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A Parish Columbarium – history and modernity to the benefit of all

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Columbaria (niches where the cremated remains of the faithful are laid to rest) have been in existence for thousands of years. The name comes from the Latin for dove, Columba, and originally referred to the niches where doves lived. Today, columbaria are as needed as they were thousands of years ago. Perhaps more so.

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Ireland is facing a worrying shortfall of burial space and cremation is fast becoming a popular and necessary option with seven crematoria on the island and cremation figures around 23%. As the cost of a grave rises, and its availability decreases, Catholics are looking for alternatives that provide a dignified and spiritual space for burial.  Even in cases where lack of burial space is not a problem, people are opting for cremation as it offers a more environmentally friendly option. 

Everything we do in life has an impact on the environment and burial releases many chemicals used in embalming into the soil. Cremation is not carbon neutral but considered more sound than traditional burial in terms of climate impact. Pope Francis has urged us all to choose more environmentally sound alternatives whenever we can:
“Living our vocation to be protectors of God’s handiwork is essential to a life of virtue.”
Pope Francis, Laudato Si, 217. 

In addition to some traditional tastes that favour burial over cremation, there is a common misconception that Catholics are not allowed to be cremated. While this was once the case, the Church made its stance on cremation clear in 1964:

‘The Church raises no doctrinal objections to this practice, since cremation of the deceased’s body does not affect his or her soul, nor does it prevent God, in his omnipotence, from raising up the deceased body to new life. Thus cremation, in and of itself, objectively negates neither the Christian doctrine of the soul’s immortality nor that of the resurrection of the body.’- Instruction Ad resurgendum cum Christo regarding the burial of the deceased and the conservation of the ashes in the case of cremation (4) - Cf. Holy Office, Instruction Piam et costantem, 5 July 1963: AAS 56 (1964) 822.

What we do after cremation is very important because we are forbidden to scatter ashes, make them into mementos like jewellery or keep them at home. The reason for this is because ashes are the remains of a person created by God with an inalienable dignity. Ashes need to be treated with the dignity and respect afforded to the remains of all God’s people. In the same way the deceased’s body is treated with reverence and respect at the wake house and in the church, so too should their ashes be after cremation. They must also be kept whole in a tomb in anticipation of the resurrection. This tomb must be marked with the name they received at baptism – the name by which God will call them to Himself.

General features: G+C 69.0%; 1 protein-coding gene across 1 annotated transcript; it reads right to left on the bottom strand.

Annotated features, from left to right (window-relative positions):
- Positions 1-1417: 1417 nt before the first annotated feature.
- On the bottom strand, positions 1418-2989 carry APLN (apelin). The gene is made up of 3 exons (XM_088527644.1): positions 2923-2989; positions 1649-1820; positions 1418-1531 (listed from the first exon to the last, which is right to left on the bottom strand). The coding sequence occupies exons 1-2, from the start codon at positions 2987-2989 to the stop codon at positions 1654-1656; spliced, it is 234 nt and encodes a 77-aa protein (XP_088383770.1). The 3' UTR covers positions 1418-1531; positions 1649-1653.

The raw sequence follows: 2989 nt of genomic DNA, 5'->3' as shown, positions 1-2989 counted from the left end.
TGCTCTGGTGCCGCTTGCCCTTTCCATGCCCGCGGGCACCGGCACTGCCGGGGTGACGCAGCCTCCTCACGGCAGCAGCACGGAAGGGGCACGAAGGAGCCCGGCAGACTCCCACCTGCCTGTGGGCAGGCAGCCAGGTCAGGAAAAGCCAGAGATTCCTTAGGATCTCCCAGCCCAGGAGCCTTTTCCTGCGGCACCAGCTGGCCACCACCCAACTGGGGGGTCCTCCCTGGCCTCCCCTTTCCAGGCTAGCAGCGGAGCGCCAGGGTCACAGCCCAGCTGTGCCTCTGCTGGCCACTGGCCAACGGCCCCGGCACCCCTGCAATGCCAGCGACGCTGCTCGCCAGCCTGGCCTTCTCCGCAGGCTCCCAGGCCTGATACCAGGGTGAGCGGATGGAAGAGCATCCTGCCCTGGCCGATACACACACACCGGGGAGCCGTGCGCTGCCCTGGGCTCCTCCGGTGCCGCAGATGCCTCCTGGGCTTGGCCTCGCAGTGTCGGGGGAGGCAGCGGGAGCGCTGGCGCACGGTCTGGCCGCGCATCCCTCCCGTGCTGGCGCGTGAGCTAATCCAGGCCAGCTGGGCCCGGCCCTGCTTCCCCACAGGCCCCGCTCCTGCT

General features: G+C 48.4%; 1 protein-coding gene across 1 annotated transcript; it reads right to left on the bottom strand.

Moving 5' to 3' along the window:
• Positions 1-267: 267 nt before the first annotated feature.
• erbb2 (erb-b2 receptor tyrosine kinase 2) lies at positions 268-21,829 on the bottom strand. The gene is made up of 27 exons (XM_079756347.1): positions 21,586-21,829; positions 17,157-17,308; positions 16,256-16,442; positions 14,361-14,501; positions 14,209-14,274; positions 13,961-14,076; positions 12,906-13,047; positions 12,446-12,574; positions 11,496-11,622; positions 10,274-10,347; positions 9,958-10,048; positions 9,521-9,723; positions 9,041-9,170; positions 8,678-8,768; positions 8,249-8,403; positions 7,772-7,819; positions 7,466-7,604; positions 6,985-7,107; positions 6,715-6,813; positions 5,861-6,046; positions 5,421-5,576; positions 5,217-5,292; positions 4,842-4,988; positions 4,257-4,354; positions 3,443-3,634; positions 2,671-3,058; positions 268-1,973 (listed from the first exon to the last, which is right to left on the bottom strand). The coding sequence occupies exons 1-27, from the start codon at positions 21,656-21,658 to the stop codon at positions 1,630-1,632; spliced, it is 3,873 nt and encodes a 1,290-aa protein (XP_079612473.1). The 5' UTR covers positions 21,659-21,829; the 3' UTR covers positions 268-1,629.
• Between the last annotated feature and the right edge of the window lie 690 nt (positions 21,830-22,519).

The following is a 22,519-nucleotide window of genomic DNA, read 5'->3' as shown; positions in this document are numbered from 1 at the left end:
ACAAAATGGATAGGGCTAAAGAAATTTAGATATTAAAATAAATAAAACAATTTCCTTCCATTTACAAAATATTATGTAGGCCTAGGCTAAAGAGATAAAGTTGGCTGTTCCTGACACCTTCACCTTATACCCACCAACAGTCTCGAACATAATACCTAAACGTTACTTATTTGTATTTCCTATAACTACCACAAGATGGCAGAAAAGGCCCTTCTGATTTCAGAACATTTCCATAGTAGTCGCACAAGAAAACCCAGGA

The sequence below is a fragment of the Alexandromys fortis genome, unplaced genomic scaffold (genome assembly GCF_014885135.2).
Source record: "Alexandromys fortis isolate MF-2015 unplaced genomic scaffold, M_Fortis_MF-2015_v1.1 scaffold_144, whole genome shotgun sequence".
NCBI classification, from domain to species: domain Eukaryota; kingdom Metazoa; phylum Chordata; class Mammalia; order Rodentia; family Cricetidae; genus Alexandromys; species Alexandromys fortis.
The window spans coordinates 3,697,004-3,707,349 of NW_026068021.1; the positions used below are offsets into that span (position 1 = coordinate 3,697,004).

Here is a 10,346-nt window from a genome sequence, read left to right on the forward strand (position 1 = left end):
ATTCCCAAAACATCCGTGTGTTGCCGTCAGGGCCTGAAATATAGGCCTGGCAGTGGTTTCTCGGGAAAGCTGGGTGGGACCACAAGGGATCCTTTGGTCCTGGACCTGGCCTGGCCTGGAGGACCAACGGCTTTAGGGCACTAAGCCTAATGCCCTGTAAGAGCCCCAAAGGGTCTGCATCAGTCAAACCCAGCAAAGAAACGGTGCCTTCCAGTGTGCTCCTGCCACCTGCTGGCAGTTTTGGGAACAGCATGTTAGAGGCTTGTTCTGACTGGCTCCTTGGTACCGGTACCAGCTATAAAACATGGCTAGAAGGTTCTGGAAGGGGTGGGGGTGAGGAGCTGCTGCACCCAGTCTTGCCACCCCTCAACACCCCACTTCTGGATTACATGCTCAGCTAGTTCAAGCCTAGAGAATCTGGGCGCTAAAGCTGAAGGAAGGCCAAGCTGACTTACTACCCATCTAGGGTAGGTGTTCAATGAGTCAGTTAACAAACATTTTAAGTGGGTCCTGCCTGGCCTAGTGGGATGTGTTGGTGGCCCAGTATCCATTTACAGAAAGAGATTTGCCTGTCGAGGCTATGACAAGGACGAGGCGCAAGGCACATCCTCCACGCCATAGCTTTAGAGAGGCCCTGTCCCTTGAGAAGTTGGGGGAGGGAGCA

The requirement for ashes to be interred in a dignified and consecrated space, like a columbarium, opens new opportunities for parishes and parishioners alike. A columbarium attached to, or associated with a parish church, echoes our ancient Christian tradition of the churchyard burial. Many of the faithful relish the opportunity to be interred in or near the church where they celebrated the major events in their life and that of their relatives. The people of the parish have the peace of mind that their remains will rest in a space that has offered them spiritual guidance and comfort over the years. It will also mean they will be close to family in a secure and spiritual location. For the parish, a columbarium is an attractive addition that offers a beautiful and dignified space for internment while fulfilling a corporal work of mercy. It also provides the parish with a very valuable and sustainable income and it saves the P.P. from having to travel to far off cemeteries after the funeral Mass.

In order for a parish columbarium to be successful, it must be properly planned, managed and promoted and all of this takes a great deal of time and effort. The niches must be attractive and complement the architectural integrity of the existing church building while making best use of the available space. In addition to this, the logistics of leases, contracts, data management and future development need to be given serious attention. When all of this is managed successfully, the parish columbarium is a benefit to us all.

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